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Democrats and Allies Continue to Make Social Security a Campaign Issue

The Alliance for Retired Americans have placed ads in six key districts across the country, attacking what they describe as Republican plans to raise the retirement age for Social Security benefits. There’s a residual benefit to this as well – it’s a warning shot against Democrats who would like to do the same.

The spot takes a satirical look at the recourse for senior citizens if the retirement age increases to 70, which John Boehner, at least, has supported. It shows seniors having to work difficult jobs in manufacturing, construction and the service sector, at their advanced ages. The spots have been distributed in support of Raúl Grijalva, Bruce Braley, John Boccieri, Chris Carney, Mark Critz and Joe Sestak.   . . .

The extra punch from this ad comes when you realize that both House Majority Leader Steny Hoyer and Majority Whip Jim Clyburn have floated an increase in the retirement age as part of a solution to Social Security’s small long-term funding gap. If Democrats run – and win – on their position on Social Security against cuts or increases in the retirement age, that puts pressure on Hoyer and Clyburn if they decide to act upon deficit commission recommendations that could include such things.

This effort is not the only one on Social Security during this campaign season. Sestak has made it a focus of his campaign, and just today, Rep. Alan Grayson attacked his opponent for proposing a $1,000 annual cut to Social Security benefits.

Yesterday, the Wall Street Journal reported that the cat food commission has been moving away from focusing on Social Security, but only in the short-term. It’s entirely possible a long-term “fix” that exempts current or near-retirees could be adopted.

CommunityThe Bullpen

Democrats and Allies Continue to Make Social Security a Campaign Issue

The Alliance for Retired Americans have placed ads in six key districts across the country, attacking what they describe as Republican plans to raise the retirement age for Social Security benefits. There’s a residual benefit to this as well – it’s a warning shot against Democrats who would like to do the same.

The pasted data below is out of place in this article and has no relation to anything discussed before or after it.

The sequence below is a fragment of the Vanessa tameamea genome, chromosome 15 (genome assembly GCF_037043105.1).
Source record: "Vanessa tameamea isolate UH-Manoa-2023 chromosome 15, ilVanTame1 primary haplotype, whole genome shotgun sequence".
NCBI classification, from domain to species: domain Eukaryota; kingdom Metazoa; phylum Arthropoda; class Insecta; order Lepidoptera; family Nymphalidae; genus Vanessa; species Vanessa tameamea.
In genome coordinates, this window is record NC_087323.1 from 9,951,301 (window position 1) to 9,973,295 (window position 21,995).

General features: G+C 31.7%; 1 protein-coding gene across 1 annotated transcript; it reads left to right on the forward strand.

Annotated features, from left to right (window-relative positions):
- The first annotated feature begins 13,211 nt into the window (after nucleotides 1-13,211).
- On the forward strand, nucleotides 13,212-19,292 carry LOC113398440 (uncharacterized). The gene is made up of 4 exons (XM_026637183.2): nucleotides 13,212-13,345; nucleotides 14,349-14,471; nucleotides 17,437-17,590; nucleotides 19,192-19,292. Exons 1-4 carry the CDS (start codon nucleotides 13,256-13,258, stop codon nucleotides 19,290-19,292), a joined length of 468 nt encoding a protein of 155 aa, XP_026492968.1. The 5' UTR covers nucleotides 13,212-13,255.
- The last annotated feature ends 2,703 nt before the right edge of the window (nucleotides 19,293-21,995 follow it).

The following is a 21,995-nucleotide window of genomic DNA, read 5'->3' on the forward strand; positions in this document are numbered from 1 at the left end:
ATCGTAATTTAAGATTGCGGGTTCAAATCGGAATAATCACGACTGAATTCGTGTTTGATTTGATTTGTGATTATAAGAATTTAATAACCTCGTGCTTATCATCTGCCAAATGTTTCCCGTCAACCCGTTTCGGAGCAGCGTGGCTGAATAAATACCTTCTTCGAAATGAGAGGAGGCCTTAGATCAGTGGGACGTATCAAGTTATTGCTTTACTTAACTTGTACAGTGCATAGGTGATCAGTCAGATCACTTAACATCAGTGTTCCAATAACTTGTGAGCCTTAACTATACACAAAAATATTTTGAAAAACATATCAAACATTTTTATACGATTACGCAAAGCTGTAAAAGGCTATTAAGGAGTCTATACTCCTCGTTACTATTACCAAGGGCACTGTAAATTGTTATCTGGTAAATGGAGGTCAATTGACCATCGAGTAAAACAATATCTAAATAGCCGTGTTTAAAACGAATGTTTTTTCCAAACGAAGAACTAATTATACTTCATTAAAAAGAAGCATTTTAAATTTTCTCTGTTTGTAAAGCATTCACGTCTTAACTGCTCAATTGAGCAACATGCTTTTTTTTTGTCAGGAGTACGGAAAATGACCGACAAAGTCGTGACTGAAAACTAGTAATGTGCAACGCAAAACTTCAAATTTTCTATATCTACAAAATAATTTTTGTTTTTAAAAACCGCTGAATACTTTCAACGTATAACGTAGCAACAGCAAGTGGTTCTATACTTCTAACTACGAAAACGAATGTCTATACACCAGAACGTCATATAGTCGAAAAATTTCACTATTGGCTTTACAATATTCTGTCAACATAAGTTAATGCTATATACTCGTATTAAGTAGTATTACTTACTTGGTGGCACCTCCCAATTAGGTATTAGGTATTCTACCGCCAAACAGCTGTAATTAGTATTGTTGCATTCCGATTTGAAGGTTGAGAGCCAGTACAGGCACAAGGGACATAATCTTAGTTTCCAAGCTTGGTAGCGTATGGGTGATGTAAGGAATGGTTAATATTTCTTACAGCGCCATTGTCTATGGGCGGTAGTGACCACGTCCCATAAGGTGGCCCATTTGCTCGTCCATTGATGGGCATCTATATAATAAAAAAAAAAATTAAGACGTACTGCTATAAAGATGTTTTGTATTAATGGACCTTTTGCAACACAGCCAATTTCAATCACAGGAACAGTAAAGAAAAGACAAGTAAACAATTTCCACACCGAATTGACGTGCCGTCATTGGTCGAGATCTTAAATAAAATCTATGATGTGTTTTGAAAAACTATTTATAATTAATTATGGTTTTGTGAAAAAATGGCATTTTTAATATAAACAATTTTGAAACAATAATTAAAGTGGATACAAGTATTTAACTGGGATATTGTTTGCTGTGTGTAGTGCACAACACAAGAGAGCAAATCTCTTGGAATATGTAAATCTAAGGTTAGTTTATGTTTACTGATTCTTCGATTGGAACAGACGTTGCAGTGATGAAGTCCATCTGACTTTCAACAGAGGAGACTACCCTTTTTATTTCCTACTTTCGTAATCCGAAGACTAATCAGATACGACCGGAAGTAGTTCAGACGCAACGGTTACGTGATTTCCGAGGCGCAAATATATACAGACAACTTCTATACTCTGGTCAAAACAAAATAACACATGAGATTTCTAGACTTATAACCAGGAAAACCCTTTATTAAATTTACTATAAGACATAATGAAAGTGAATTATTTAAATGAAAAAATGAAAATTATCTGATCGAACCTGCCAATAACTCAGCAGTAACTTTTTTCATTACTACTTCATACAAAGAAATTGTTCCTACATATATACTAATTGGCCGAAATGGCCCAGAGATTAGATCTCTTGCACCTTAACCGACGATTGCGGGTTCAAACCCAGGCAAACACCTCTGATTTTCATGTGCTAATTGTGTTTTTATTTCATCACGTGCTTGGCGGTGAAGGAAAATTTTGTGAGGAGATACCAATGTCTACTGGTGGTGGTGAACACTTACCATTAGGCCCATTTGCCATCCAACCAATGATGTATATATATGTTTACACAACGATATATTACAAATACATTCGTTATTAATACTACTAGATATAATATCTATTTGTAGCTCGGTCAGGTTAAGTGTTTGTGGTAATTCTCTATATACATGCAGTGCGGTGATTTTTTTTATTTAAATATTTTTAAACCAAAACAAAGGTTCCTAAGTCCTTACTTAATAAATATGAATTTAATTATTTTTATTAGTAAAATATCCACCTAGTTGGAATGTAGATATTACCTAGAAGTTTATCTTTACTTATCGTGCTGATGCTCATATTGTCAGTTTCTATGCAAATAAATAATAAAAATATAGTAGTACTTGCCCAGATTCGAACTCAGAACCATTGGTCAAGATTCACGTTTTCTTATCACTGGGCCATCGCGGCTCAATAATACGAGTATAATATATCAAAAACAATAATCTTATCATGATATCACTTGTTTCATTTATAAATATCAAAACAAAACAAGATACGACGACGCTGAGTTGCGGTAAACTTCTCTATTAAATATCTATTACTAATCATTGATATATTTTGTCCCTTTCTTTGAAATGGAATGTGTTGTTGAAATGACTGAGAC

The spot takes a satirical look at the recourse for senior citizens if the retirement age increases to 70, which John Boehner, at least, has supported. It shows seniors having to work difficult jobs in manufacturing, construction and the service sector, at their advanced ages. The spots have been distributed in support of Raúl Grijalva, Bruce Braley, John Boccieri, Chris Carney, Mark Critz and Joe Sestak.

The extra punch from this ad comes when you realize that both House Majority Leader Steny Hoyer and Majority Whip Jim Clyburn have floated an increase in the retirement age as part of a solution to Social Security’s small long-term funding gap. If Democrats run – and win – on their position on Social Security against cuts or increases in the retirement age, that puts pressure on Hoyer and Clyburn if they decide to act upon deficit commission recommendations that could include such things.

This effort is not the only one on Social Security during this campaign season. Sestak has made it a focus of his campaign, and just today, Rep. Alan Grayson attacked his opponent for proposing a $1,000 annual cut to Social Security benefits.

Yesterday, the Wall Street Journal reported that the cat food commission has been moving away from focusing on Social Security, but only in the short-term. It’s entirely possible a long-term “fix” that exempts current or near-retirees could be adopted.

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Rayne

Rayne

Blogger since 2002, political activist since 2003, FDL community member since 2005, geek since birth.

Fan of science and technology, wannabe artist, decent cook, successful troublemaker and purveyor of challenging memetics whose genetics may be only nominally better.

Assistant Editor at Firedoglake and Editor at The Seminal.